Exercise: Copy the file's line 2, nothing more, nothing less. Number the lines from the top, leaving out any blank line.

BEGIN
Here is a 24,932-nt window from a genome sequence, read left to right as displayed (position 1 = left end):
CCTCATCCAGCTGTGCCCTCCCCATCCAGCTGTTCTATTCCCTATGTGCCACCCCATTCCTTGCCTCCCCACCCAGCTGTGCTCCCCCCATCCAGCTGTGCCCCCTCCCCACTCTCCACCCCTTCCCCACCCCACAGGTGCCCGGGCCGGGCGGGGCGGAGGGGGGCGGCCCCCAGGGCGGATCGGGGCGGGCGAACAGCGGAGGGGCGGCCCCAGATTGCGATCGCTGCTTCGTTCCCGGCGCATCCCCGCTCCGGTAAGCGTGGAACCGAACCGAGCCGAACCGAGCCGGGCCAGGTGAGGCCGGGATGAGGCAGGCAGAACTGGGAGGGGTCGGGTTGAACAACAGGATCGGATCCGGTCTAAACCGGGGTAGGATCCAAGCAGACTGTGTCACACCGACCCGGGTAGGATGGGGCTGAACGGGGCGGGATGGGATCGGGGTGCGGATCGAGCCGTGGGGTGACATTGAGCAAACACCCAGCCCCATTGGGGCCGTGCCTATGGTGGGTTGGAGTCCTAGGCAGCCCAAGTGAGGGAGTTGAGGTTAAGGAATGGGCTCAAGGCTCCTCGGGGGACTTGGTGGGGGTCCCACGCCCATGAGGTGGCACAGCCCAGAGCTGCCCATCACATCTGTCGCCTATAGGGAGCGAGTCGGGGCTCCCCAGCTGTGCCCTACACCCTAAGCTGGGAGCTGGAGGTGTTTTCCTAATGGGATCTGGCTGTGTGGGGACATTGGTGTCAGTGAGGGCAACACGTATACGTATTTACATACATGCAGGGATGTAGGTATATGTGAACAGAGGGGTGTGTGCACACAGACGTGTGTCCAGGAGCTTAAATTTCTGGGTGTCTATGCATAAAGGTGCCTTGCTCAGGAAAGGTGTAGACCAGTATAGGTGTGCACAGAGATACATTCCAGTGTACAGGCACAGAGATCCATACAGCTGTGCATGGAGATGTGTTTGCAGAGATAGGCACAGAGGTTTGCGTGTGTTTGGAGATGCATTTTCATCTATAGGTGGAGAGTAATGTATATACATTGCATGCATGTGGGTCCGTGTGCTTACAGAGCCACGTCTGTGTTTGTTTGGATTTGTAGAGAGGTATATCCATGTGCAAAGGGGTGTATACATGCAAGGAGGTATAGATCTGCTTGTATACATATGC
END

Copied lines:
CCTCATCCAGCTGTGCCCTCCCCATCCAGCTGTTCTATTCCCTATGTGCCACCCCATTCCTTGCCTCCCCACCCAGCTGTGCTCCCCCCATCCAGCTGTGCCCCCTCCCCACTCTCCACCCCTTCCCCACCCCACAGGTGCCCGGGCCGGGCGGGGCGGAGGGGGGCGGCCCCCAGGGCGGATCGGGGCGGGCGAACAGCGGAGGGGCGGCCCCAGATTGCGATCGCTGCTTCGTTCCCGGCGCATCCCCGCTCCGGTAAGCGTGGAACCGAACCGAGCCGAACCGAGCCGGGCCAGGTGAGGCCGGGATGAGGCAGGCAGAACTGGGAGGGGTCGGGTTGAACAACAGGATCGGATCCGGTCTAAACCGGGGTAGGATCCAAGCAGACTGTGTCACACCGACCCGGGTAGGATGGGGCTGAACGGGGCGGGATGGGATCGGGGTGCGGATCGAGCCGTGGGGTGACATTGAGCAAACACCCAGCCCCATTGGGGCCGTGCCTATGGTGGGTTGGAGTCCTAGGCAGCCCAAGTGAGGGAGTTGAGGTTAAGGAATGGGCTCAAGGCTCCTCGGGGGACTTGGTGGGGGTCCCACGCCCATGAGGTGGCACAGCCCAGAGCTGCCCATCACATCTGTCGCCTATAGGGAGCGAGTCGGGGCTCCCCAGCTGTGCCCTACACCCTAAGCTGGGAGCTGGAGGTGTTTTCCTAATGGGATCTGGCTGTGTGGGGACATTGGTGTCAGTGAGGGCAACACGTATACGTATTTACATACATGCAGGGATGTAGGTATATGTGAACAGAGGGGTGTGTGCACACAGACGTGTGTCCAGGAGCTTAAATTTCTGGGTGTCTATGCATAAAGGTGCCTTGCTCAGGAAAGGTGTAGACCAGTATAGGTGTGCACAGAGATACATTCCAGTGTACAGGCACAGAGATCCATACAGCTGTGCATGGAGATGTGTTTGCAGAGATAGGCACAGAGGTTTGCGTGTGTTTGGAGATGCATTTTCATCTATAGGTGGAGAGTAATGTATATACATTGCATGCATGTGGGTCCGTGTGCTTACAGAGCCACGTCTGTGTTTGTTTGGATTTGTAGAGAGGTATATCCATGTGCAAAGGGGTGTATACATGCAAGGAGGTATAGATCTGCTTGTATACATATGC